Social housing takes centre stage during decarbonisation evidence
Community Housing Cymru (CHC) and Welsh housing associations called for a clear and funded delivery plan at a recent Senedd committee meeting, to make the ambition of decarbonising existing homes a reality.
Clarissa Corbisiero, Community Housing Cymru’s Deputy Chief Executive, shared a platform with Gavin Dick, Policy Officer at the National Residential Landlords Association (NRLA) and Matthew Dicks, Director at Chartered Institute of Housing Cymru, to give evidence to the Climate Change, Environment and Infrastructure committee.
Speaking to the committee, Corbisiero supported the ambition to invest in existing homes and noted that this was particularly important at a time when incomes were squeezed as the cost of living continued to rise. However, all those giving evidence indicated that there was no clear delivery plan in place to decarbonise existing homes.
Corbisiero reflected that the Welsh government’s Optimised Retrofit Programme (ORP) was a helpful part of the puzzle, but alone would not be sufficient to equip the housing association sector to scale up at pace. She called for learning and data to be shared from the ORP more effectively, and a clear, deliverable and funded route map to be put in place.
Earlier in the day, representatives from Linc Cymru, Pobl Group and ClwydAlyn jointly gave evidence on the importance of being fully supported to reach net-zero targets The housing association representatives noted that a lack of clarity over the nature of works and the timetable for roll out can mean that engagement and communications are difficult.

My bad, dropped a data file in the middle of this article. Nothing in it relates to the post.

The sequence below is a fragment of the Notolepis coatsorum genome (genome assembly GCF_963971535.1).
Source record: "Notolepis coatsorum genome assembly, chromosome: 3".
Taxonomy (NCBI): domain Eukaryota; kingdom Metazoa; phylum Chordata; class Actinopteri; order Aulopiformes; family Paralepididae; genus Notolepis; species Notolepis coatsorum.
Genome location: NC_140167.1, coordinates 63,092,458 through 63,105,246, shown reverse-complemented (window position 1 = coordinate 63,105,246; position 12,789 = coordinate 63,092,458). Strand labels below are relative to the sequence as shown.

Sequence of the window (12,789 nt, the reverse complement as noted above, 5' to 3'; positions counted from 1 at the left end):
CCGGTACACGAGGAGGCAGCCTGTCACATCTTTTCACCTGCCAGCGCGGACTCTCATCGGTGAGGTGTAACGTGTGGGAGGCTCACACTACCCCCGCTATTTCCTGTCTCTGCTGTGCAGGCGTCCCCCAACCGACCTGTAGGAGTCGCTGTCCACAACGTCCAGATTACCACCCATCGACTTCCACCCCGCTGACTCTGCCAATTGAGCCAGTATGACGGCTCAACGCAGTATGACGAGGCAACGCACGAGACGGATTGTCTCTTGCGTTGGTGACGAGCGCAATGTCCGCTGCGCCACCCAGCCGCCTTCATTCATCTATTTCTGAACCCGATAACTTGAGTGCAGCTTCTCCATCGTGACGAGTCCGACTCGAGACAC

David Lewis (Executive Director of Property and Investment, ClwydAlyn), Wayne Harris (Director of Strategic Assets Management, Pobl Group) and Louise Attwood (Executive Director, Linc Cymru) provided examples where tenants were reluctant to take up retrofitting offers because they did not want disruption in their homes, even if it would save them money in the long run.
Scott Sanders (Chief Executive, Linc Cymru) noted the importance of a rolling funding programme as it would provide certainty to the supply chain and allow for long term planning without interruption.
In addition, Attwood noted that the competitive aspect of gaining funding would need to end so that there are no winners and losers, particularly given that housing associations have an obligation to fit the decarbonisation measures.
You can read the supporting papers supplied by those mentioned above here.
Watch recordings of the meeting here.
Some wording in this article was provided by CAMLAS.